Dubbed The Midtown Viaduct, the complex steel structure would branch from the northern portion of the High Line elevated park, and connect to nearby buildings and street corners on its route to the station.
The bridge would span across Ninth and 10th Avenues, over the top of 30th Street and Dyer Avenue – a vehicular access point for the Lincoln Tunnel – and curve around to link to the train hall on 31st Street.
The Moynihan Train Hall, a former Postal Service building, is currently being transformed into a new concourse for the busy Penn Station on an adjacent block.
The area between the extended station and the massive Hudson Yards development – set to open next week – is currently difficult to traverse on foot, due to ongoing construction work and ground-level infrastructure.
Elevating pedestrians above the roads, DXA Studio's proposed bridge would be made up of several undulated routes. These could offer "fast-track" links between particular sites for commuters, along with areas for pause and programming.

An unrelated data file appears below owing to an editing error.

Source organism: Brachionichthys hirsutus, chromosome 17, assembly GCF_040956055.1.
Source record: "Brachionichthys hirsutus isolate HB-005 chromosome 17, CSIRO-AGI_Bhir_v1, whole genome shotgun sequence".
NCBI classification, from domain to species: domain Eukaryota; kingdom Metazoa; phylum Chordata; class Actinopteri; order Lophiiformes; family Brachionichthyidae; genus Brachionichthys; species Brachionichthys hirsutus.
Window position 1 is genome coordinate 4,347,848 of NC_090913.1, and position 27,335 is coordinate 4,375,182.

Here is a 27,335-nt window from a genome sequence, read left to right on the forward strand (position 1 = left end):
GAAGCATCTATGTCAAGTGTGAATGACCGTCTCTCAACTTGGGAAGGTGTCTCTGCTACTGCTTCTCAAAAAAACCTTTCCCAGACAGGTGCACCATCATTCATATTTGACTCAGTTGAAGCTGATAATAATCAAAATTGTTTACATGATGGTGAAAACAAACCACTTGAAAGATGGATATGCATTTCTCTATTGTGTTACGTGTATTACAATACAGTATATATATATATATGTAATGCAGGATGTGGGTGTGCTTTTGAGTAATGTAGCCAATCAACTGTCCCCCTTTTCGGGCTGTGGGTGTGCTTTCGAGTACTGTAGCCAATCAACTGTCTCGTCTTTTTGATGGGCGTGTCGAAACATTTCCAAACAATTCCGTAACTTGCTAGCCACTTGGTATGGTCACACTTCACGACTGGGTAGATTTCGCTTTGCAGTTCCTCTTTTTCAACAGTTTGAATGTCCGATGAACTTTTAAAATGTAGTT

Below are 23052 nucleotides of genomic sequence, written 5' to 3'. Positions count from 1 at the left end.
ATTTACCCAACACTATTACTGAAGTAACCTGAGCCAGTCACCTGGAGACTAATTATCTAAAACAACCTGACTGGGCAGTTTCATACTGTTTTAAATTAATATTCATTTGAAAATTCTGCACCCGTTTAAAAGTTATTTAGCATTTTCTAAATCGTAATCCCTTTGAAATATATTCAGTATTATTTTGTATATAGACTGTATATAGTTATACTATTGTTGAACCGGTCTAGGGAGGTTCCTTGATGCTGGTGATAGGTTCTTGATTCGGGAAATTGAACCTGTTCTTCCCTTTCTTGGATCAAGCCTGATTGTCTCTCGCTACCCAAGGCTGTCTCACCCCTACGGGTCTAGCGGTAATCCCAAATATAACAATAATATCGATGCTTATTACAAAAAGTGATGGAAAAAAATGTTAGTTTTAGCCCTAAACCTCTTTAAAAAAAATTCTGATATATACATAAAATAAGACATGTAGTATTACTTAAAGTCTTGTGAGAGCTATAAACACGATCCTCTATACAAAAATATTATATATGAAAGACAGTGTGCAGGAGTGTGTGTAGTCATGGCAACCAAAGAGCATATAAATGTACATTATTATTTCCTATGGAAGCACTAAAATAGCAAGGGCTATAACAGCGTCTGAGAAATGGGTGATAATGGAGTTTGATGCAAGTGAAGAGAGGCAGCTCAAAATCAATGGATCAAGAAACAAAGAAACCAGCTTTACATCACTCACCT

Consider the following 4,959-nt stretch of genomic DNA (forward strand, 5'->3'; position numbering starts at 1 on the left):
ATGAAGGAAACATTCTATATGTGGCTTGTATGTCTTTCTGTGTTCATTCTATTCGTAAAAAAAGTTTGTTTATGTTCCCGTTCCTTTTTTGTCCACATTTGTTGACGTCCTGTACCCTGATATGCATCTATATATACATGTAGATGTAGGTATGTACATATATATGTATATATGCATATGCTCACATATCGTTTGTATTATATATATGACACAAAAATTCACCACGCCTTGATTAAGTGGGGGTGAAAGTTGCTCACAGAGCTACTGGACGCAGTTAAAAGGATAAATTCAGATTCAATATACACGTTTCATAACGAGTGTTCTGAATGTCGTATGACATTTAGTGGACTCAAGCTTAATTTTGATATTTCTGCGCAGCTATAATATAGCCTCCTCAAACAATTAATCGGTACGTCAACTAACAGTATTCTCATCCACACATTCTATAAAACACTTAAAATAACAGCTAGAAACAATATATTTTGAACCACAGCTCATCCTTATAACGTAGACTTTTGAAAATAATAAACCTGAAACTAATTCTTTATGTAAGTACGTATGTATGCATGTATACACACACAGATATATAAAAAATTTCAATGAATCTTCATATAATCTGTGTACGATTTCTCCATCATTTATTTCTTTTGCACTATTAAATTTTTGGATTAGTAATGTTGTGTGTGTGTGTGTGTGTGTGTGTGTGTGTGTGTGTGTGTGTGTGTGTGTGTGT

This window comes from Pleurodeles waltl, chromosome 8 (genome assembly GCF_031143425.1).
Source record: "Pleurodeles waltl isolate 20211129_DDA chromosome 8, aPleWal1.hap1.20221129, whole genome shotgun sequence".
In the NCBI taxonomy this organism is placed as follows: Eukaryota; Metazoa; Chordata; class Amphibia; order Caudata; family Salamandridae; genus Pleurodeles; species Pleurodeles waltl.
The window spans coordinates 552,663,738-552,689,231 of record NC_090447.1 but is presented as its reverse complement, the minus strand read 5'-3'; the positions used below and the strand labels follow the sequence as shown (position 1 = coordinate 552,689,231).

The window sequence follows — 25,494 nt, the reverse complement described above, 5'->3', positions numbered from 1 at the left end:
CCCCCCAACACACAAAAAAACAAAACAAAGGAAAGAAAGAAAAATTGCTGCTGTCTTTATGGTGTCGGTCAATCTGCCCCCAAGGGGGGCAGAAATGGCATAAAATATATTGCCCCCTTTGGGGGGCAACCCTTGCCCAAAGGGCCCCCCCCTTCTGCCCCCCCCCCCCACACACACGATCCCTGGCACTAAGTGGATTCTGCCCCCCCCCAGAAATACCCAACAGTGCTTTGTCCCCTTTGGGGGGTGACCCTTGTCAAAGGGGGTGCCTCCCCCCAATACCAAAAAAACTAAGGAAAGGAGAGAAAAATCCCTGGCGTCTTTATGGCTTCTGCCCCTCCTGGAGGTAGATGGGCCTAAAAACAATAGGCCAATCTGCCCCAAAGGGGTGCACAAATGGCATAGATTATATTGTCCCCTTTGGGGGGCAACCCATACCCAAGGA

"The idea of a freeform path allows for changes of direction and unexpected viewpoints in counterpoint to the NYC grid," said the studio.
Planting, seating, ponds and patios could be utilised by the public in good weather, while spaces underneath the structure could be turned into cafes, bars, washrooms or bike storage.
Columns and touch-down points are intentionally kept to a minimum, so all could incorporate stair and elevator access to comply with the Americans with Disabilities Act (ADA).
The structure would comprise steel "ring-ribs", similar to those used in aircraft wings, would be spaced approximately 10 feet (three metres) apart. Linear ribs would span between these rings, creating a mesh-like composition of tubes that could allow for the fluid shapes proposed by the team.
"The system's efficiency comes from the depth of the tubes created by the shape of the pathway and the flexibility in the performance of the system," DXA Studio said.
Fabrication of the bridge would involve cutting the steel ribs using water-jet technology, in sections no longer than 50 feet (15 metres) so they could be transported to the site and welded together.
The proposal was awarded the grand prize at the 2019 Design Challenge organised by Metals in Construction magazine. The speculative competition asked entrants to envision a link between Hudson Yards and Moynihan Train Hall – a route that is projected to be used by 100,000 commuters daily.
Other ideas to make Manhattan more walkable include Perkins Eastman's proposal to turn Broadway into one long park, and wHY's plan to create oscillating bicycle and pedestrian pathways along the East River.